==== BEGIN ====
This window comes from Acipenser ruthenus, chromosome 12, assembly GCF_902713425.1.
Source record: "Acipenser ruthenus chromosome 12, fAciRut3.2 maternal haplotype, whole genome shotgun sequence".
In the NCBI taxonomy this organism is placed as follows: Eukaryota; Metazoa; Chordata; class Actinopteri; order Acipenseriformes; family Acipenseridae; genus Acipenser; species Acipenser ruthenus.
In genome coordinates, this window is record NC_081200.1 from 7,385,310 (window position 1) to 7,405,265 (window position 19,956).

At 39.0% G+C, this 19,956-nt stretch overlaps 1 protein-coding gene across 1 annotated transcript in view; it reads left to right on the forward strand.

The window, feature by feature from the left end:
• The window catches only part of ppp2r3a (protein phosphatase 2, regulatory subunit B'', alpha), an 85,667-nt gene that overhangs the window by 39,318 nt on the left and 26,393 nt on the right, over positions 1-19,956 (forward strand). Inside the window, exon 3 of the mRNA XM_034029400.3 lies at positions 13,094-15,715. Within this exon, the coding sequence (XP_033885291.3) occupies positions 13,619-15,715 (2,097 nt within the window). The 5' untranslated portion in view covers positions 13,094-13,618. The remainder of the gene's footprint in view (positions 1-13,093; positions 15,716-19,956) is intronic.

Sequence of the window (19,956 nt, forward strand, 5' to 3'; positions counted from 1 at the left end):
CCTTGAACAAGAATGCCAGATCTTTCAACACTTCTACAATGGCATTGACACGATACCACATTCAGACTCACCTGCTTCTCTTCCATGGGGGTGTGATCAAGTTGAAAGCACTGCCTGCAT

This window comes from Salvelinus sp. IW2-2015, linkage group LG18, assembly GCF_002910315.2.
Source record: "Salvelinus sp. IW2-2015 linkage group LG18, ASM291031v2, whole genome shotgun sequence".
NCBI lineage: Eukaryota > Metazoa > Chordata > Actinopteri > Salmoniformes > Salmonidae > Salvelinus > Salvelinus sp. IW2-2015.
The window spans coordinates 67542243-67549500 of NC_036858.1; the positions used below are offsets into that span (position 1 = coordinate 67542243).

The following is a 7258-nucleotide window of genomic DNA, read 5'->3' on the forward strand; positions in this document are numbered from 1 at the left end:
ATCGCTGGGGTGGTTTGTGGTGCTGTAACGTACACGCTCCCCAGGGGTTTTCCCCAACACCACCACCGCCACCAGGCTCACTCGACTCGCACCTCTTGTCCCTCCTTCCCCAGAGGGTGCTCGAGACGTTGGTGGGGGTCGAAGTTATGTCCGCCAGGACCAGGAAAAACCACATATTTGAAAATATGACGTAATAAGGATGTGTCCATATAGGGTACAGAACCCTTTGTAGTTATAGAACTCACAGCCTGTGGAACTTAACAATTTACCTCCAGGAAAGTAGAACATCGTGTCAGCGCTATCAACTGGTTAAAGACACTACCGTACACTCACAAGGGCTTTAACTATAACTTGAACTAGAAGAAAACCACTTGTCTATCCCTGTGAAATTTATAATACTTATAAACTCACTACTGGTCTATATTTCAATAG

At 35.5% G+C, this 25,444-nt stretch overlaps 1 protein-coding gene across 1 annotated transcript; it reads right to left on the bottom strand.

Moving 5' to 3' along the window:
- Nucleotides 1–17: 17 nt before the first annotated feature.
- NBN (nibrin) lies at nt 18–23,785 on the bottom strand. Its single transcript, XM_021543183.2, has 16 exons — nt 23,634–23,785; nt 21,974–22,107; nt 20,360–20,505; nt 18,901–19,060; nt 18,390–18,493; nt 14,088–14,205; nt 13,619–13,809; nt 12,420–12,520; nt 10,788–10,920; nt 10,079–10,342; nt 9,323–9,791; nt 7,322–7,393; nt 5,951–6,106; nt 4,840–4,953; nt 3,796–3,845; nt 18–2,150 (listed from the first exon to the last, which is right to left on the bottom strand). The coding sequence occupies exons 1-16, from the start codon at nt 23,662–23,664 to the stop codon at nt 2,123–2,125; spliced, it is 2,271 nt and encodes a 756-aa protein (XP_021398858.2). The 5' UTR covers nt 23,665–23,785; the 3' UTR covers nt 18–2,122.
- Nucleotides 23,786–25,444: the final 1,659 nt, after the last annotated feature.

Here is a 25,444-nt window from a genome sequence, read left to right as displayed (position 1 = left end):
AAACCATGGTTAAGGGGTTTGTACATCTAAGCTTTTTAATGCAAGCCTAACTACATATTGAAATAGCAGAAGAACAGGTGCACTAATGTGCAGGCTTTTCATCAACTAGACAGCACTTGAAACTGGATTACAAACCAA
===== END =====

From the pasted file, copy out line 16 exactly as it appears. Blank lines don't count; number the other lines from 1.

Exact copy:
At 35.5% G+C, this 25,444-nt stretch overlaps 1 protein-coding gene across 1 annotated transcript; it reads right to left on the bottom strand.